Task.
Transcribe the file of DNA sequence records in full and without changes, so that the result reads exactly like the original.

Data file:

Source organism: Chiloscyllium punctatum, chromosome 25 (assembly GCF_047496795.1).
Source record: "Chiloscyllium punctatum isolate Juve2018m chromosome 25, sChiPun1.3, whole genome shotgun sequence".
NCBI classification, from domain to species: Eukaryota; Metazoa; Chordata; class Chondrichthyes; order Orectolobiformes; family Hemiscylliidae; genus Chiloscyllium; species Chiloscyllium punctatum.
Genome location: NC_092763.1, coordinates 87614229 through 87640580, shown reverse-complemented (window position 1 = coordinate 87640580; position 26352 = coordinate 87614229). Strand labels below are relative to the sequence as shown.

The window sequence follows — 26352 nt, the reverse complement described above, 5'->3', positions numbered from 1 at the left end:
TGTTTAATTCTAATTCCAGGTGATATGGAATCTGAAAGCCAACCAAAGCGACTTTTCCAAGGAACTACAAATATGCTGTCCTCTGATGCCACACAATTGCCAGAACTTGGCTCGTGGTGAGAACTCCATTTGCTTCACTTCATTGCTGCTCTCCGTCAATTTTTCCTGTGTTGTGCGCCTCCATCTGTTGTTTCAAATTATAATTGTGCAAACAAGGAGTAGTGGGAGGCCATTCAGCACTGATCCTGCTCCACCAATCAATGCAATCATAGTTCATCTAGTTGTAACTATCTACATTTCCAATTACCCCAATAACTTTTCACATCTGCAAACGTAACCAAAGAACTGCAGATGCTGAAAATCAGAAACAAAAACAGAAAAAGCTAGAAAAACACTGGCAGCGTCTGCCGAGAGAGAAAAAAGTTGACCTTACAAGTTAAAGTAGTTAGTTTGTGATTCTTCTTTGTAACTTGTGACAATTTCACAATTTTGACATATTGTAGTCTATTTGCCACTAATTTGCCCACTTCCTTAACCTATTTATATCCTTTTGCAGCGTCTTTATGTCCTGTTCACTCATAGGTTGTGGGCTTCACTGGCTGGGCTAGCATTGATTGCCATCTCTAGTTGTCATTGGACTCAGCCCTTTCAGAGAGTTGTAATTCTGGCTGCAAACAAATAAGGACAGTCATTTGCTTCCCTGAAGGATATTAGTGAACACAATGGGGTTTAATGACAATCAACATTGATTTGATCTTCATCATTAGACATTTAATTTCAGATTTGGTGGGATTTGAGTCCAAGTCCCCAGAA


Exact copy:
Source organism: Chiloscyllium punctatum, chromosome 25 (assembly GCF_047496795.1).
Source record: "Chiloscyllium punctatum isolate Juve2018m chromosome 25, sChiPun1.3, whole genome shotgun sequence".
NCBI classification, from domain to species: Eukaryota; Metazoa; Chordata; class Chondrichthyes; order Orectolobiformes; family Hemiscylliidae; genus Chiloscyllium; species Chiloscyllium punctatum.
Genome location: NC_092763.1, coordinates 87614229 through 87640580, shown reverse-complemented (window position 1 = coordinate 87640580; position 26352 = coordinate 87614229). Strand labels below are relative to the sequence as shown.

The window sequence follows — 26352 nt, the reverse complement described above, 5'->3', positions numbered from 1 at the left end:
TGTTTAATTCTAATTCCAGGTGATATGGAATCTGAAAGCCAACCAAAGCGACTTTTCCAAGGAACTACAAATATGCTGTCCTCTGATGCCACACAATTGCCAGAACTTGGCTCGTGGTGAGAACTCCATTTGCTTCACTTCATTGCTGCTCTCCGTCAATTTTTCCTGTGTTGTGCGCCTCCATCTGTTGTTTCAAATTATAATTGTGCAAACAAGGAGTAGTGGGAGGCCATTCAGCACTGATCCTGCTCCACCAATCAATGCAATCATAGTTCATCTAGTTGTAACTATCTACATTTCCAATTACCCCAATAACTTTTCACATCTGCAAACGTAACCAAAGAACTGCAGATGCTGAAAATCAGAAACAAAAACAGAAAAAGCTAGAAAAACACTGGCAGCGTCTGCCGAGAGAGAAAAAAGTTGACCTTACAAGTTAAAGTAGTTAGTTTGTGATTCTTCTTTGTAACTTGTGACAATTTCACAATTTTGACATATTGTAGTCTATTTGCCACTAATTTGCCCACTTCCTTAACCTATTTATATCCTTTTGCAGCGTCTTTATGTCCTGTTCACTCATAGGTTGTGGGCTTCACTGGCTGGGCTAGCATTGATTGCCATCTCTAGTTGTCATTGGACTCAGCCCTTTCAGAGAGTTGTAATTCTGGCTGCAAACAAATAAGGACAGTCATTTGCTTCCCTGAAGGATATTAGTGAACACAATGGGGTTTAATGACAATCAACATTGATTTGATCTTCATCATTAGACATTTAATTTCAGATTTGGTGGGATTTGAGTCCAAGTCCCCAGAA